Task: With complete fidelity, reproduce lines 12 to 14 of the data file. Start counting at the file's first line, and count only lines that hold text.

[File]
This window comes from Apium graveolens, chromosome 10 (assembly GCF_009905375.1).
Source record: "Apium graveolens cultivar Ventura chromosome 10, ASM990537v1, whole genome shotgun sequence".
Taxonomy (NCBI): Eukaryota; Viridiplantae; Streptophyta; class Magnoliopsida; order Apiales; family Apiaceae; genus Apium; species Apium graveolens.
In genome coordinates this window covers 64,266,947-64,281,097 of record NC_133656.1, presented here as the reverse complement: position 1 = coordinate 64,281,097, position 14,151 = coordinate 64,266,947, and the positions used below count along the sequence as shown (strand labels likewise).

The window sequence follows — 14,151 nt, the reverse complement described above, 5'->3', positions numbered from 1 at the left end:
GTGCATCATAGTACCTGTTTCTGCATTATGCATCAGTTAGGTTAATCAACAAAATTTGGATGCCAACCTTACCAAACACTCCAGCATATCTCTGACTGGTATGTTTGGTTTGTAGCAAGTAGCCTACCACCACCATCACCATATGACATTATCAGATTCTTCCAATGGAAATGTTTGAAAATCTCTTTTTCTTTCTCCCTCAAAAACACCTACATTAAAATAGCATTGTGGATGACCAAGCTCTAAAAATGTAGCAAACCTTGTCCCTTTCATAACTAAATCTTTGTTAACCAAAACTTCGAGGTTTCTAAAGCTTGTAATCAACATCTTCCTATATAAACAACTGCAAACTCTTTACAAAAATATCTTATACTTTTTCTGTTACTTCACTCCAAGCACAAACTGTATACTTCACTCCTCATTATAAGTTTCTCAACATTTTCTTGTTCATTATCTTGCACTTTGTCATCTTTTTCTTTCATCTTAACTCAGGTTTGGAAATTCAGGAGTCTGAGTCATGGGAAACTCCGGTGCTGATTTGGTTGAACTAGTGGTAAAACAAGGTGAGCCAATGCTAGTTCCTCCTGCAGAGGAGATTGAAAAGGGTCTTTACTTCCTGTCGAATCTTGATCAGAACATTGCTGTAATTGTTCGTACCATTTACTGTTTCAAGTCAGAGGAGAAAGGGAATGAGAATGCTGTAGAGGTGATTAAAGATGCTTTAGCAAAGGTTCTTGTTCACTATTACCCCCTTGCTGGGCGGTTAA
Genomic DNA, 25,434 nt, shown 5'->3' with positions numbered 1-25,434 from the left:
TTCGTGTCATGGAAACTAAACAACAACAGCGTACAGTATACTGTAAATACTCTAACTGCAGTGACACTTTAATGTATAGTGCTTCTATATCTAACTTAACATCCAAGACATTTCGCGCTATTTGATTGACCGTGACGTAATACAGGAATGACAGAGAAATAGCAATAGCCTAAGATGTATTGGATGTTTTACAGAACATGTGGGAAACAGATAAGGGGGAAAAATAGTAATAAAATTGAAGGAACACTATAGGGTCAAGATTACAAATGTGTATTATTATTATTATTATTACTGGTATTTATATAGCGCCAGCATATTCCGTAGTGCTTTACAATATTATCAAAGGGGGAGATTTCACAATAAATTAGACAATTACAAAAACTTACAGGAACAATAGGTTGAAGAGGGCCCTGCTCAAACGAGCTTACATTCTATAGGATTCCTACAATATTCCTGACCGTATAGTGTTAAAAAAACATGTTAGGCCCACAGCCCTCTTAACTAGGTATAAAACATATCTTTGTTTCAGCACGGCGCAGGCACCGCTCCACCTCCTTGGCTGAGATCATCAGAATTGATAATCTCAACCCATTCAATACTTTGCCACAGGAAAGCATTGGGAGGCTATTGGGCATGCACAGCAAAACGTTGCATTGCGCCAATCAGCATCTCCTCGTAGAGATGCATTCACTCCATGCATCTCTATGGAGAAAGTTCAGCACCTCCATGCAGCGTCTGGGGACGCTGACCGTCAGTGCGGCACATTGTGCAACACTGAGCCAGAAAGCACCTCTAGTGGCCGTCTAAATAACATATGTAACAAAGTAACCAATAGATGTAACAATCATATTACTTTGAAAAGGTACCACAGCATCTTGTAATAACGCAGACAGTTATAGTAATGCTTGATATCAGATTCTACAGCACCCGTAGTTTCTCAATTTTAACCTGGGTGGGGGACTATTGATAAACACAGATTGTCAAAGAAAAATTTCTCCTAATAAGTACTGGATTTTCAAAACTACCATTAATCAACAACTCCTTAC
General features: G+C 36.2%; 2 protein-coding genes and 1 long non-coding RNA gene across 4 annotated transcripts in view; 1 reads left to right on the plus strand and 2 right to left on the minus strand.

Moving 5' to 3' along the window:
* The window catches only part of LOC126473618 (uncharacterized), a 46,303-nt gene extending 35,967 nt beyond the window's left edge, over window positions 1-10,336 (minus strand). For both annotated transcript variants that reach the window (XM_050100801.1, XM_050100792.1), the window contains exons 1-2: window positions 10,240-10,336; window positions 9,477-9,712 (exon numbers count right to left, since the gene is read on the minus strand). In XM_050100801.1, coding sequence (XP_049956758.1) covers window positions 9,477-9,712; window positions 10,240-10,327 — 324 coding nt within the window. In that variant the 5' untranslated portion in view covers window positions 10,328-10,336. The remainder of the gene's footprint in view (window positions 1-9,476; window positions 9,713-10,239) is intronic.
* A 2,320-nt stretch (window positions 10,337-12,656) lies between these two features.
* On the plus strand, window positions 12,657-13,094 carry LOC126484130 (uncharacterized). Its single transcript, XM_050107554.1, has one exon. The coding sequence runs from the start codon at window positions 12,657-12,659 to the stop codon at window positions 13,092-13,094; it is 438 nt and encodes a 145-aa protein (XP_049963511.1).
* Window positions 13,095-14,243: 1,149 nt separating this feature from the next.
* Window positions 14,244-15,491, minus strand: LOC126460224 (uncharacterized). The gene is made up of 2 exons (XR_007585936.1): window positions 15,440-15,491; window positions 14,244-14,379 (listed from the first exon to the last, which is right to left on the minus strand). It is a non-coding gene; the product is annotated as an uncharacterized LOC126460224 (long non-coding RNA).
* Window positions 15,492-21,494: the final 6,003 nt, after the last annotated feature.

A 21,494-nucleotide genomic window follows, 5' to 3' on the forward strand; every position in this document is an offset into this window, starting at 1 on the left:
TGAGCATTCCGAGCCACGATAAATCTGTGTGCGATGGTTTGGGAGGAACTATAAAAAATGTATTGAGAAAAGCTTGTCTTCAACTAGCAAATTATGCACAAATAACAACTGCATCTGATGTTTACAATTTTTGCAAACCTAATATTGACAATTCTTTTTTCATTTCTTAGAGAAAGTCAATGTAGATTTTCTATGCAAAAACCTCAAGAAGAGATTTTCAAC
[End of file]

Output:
* A 2,320-nt stretch (window positions 10,337-12,656) lies between these two features.
* On the plus strand, window positions 12,657-13,094 carry LOC126484130 (uncharacterized). Its single transcript, XM_050107554.1, has one exon. The coding sequence runs from the start codon at window positions 12,657-12,659 to the stop codon at window positions 13,092-13,094; it is 438 nt and encodes a 145-aa protein (XP_049963511.1).
* Window positions 13,095-14,243: 1,149 nt separating this feature from the next.